By the numbers: Here’s how big Apple Inc. really is

“From mind-boggling iPhone sales to an iPad division that sold more than 54 million units in Apple’s fiscal 2015 (which ended Sept. 26), despite some claims the tablet is a no-growth area, Apple’s size and scale are truly impressive,” Chris Ciaccia reports for The Street. “In fiscal 2015, the iPhone by itself generated $155 billion in sales, more revenue than nearly all of the companies in the S&P 500, including such mega-caps as Amazon, Alphabet, Facebook, Microsoft and others.”

“Analysts surveyed by Thomson Reuters expect the company to earn $3.23 a share on $76.6 billion in revenue for the fiscal first quarter,” Ciaccia reports. “Apple is slated to report earnings after the bell on Jan. 26, when it is expected to show slowing iPhone growth.”

Ciaccia reports, “Apple is expected to ship around 76 million iPhones in the fiscal first quarter, a growth rate of less than 2% year over year.”

Check out the infographic in the full article here.

MacDailyNews Take: Considering that Apple set themselves up for this year’s “tough compare” by generating tremendous pent-up demand for iPhone 6/Plus after being late with properly-sized iPhones by at least two years (giving the iPhone knock off peddlers a free pass into the market), any beat on iPhone unit sales, even if only by one unit, would be impressive. Of course, even if it’s by 2 million units, the bears and shorts won’t view or portray it as such.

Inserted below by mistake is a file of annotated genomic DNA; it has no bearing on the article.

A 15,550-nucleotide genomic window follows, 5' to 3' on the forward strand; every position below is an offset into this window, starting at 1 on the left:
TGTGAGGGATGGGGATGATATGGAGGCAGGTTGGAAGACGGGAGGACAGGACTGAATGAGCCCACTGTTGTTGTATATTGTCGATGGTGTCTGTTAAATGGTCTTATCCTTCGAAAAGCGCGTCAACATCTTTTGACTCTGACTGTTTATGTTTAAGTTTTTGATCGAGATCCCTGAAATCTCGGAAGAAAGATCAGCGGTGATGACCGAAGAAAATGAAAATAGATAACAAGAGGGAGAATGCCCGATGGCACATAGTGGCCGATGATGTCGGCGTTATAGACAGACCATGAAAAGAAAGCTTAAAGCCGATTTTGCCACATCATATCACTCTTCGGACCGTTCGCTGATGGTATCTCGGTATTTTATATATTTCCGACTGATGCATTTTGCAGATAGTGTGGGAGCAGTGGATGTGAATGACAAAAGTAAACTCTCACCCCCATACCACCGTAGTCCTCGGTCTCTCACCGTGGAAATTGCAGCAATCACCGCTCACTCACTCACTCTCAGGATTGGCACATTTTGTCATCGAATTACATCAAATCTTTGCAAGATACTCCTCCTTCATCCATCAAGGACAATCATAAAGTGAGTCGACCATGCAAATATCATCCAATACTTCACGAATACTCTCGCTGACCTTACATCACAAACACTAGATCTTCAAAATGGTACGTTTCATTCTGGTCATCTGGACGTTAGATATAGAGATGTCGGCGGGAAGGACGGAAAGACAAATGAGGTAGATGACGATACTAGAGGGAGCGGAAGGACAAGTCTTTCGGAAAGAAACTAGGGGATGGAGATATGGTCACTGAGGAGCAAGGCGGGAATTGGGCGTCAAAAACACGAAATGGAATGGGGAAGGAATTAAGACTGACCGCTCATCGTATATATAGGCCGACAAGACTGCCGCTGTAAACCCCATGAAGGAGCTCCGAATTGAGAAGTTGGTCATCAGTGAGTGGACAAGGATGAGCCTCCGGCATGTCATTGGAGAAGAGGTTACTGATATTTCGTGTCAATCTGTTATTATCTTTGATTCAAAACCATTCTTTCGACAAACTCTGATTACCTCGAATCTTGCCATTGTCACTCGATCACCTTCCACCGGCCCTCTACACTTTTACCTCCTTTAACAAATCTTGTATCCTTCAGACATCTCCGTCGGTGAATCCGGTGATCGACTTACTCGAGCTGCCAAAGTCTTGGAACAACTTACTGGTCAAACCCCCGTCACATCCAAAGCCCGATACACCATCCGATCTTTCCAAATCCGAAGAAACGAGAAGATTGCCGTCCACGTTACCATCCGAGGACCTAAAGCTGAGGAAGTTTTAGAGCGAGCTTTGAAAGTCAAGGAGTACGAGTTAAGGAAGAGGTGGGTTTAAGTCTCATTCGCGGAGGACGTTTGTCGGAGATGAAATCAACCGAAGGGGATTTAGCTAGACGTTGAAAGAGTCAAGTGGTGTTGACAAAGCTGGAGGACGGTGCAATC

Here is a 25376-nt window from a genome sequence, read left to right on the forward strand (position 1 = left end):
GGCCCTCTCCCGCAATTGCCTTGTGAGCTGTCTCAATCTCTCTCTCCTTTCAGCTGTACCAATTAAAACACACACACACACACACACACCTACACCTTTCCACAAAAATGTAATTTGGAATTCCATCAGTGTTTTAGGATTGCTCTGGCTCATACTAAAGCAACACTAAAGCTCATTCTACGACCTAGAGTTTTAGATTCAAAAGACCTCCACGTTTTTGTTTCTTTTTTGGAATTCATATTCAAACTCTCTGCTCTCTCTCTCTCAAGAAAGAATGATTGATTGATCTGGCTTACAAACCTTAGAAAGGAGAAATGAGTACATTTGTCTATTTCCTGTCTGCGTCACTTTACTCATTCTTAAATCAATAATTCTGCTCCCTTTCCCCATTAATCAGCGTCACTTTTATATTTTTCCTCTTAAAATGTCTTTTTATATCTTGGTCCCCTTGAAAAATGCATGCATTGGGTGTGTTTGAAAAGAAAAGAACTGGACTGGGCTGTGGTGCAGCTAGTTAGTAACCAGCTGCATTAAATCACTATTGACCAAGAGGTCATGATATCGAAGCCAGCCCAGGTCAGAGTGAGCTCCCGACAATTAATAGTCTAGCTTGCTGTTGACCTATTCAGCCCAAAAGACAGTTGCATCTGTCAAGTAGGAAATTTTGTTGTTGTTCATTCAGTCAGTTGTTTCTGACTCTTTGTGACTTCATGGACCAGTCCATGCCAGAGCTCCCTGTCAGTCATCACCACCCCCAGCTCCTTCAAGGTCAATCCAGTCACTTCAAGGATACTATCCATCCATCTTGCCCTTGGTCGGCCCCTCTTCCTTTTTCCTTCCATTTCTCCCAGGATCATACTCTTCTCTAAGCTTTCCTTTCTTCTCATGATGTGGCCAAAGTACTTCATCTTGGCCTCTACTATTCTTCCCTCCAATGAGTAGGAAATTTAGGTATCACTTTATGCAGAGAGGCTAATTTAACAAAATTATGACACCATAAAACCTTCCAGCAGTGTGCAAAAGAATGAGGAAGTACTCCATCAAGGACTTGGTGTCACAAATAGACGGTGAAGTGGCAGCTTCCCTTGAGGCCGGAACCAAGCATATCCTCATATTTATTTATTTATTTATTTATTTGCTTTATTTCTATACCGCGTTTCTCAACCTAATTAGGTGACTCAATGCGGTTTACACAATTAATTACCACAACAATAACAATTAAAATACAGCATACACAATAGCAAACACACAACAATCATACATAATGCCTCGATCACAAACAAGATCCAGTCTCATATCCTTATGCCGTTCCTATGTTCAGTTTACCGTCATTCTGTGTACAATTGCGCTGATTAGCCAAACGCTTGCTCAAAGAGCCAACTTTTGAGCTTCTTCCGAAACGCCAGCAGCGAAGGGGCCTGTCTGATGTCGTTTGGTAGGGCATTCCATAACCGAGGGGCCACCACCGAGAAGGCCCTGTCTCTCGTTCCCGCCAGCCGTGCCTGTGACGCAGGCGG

SEE ALSO:
Apple Q116 earnings preview – January 25, 2016
What to look for in Apple’s earnings report tomorrow – January 25, 2016
Apple to release Q116 earnings, webcast live conference call on January 26th – January 22, 2016

3 Comments

  1. No MDN. The stock will drop precipitously because for a while now Apple has been releasing buggy products and Tim Cook has been “leading” with failed delegation.

    1. No Chris, your prediction that Apple stock will drop is a no brainer. I have been watching Apple stock since the 1990’s and every time they come out with a good quarter or year that was better than the last – the stock drops. I don’t understand it, never will. But the stock dropping does not confirm your lack of understanding Apple. It only confirms business as usual for Wall Street.

  2. MDN, Apple was not late to the large phone market. Samsung was forced to make a bigger phone to match the battery life and because their tablets didn’t sell because no developers were optimizing apps for them. Samsungs marketibg team spun this as a feature when in reality it was simply a lack of ability to make their tablets sell.

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